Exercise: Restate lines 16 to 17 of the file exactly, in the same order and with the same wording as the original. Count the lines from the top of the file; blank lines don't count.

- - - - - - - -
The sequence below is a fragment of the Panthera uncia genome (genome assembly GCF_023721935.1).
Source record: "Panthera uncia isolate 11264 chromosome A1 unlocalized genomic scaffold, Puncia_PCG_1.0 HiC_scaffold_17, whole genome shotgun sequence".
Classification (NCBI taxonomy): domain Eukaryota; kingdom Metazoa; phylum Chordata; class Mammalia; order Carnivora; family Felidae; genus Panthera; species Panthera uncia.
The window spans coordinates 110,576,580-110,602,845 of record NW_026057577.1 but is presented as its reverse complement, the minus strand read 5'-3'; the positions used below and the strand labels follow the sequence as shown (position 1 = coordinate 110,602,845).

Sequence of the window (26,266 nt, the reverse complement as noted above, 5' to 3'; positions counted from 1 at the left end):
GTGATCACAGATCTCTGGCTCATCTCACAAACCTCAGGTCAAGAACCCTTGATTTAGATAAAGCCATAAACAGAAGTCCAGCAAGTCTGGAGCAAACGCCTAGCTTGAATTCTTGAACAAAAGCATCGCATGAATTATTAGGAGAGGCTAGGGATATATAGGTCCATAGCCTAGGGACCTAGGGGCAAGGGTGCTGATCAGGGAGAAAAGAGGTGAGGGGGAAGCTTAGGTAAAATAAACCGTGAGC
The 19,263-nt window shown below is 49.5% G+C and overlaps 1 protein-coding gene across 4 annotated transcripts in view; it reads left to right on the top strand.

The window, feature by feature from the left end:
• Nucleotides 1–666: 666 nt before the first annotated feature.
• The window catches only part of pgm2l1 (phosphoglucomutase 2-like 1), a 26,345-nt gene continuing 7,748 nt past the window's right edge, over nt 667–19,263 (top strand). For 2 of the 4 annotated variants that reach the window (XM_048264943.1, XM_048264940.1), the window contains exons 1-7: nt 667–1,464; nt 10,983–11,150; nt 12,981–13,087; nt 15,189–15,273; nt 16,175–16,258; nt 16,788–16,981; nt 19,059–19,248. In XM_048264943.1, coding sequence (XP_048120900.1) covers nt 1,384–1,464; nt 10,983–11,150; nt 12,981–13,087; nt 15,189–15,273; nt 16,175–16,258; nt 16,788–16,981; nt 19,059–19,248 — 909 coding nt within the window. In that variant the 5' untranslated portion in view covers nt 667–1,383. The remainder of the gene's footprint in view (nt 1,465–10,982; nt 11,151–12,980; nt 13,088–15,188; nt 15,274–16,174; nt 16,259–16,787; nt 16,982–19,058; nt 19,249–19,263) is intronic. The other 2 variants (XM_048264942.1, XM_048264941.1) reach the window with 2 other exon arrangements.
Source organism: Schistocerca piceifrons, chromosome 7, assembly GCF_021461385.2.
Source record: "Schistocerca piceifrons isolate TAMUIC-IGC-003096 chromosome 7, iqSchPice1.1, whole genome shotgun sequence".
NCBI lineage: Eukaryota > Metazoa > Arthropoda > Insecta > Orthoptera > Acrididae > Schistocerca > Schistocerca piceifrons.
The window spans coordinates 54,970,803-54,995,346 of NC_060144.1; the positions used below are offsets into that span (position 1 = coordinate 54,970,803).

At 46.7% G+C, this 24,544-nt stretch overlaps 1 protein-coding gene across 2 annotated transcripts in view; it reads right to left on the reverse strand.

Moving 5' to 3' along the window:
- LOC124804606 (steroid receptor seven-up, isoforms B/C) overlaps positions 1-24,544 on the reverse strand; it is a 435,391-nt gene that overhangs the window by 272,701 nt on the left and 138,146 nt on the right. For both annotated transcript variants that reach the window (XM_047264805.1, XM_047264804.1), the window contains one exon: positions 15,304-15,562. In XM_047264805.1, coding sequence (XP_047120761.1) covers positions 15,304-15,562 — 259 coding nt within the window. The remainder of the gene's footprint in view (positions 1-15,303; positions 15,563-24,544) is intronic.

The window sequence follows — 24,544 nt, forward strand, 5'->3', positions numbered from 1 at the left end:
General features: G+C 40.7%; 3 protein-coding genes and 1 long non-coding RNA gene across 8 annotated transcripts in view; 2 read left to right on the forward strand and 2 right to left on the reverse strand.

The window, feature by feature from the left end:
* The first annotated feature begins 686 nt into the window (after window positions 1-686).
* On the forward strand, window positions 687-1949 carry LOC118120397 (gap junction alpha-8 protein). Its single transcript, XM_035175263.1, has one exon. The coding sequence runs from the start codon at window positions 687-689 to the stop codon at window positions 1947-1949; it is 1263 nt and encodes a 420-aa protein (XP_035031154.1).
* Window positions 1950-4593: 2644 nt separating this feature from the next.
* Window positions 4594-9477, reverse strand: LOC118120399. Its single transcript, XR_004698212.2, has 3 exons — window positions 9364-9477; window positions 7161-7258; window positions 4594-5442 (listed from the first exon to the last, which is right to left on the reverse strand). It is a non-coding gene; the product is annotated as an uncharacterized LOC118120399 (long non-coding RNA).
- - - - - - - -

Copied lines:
Moving 5' to 3' along the window:
- LOC124804606 (steroid receptor seven-up, isoforms B/C) overlaps positions 1-24,544 on the reverse strand; it is a 435,391-nt gene that overhangs the window by 272,701 nt on the left and 138,146 nt on the right. For both annotated transcript variants that reach the window (XM_047264805.1, XM_047264804.1), the window contains one exon: positions 15,304-15,562. In XM_047264805.1, coding sequence (XP_047120761.1) covers positions 15,304-15,562 — 259 coding nt within the window. The remainder of the gene's footprint in view (positions 1-15,303; positions 15,563-24,544) is intronic.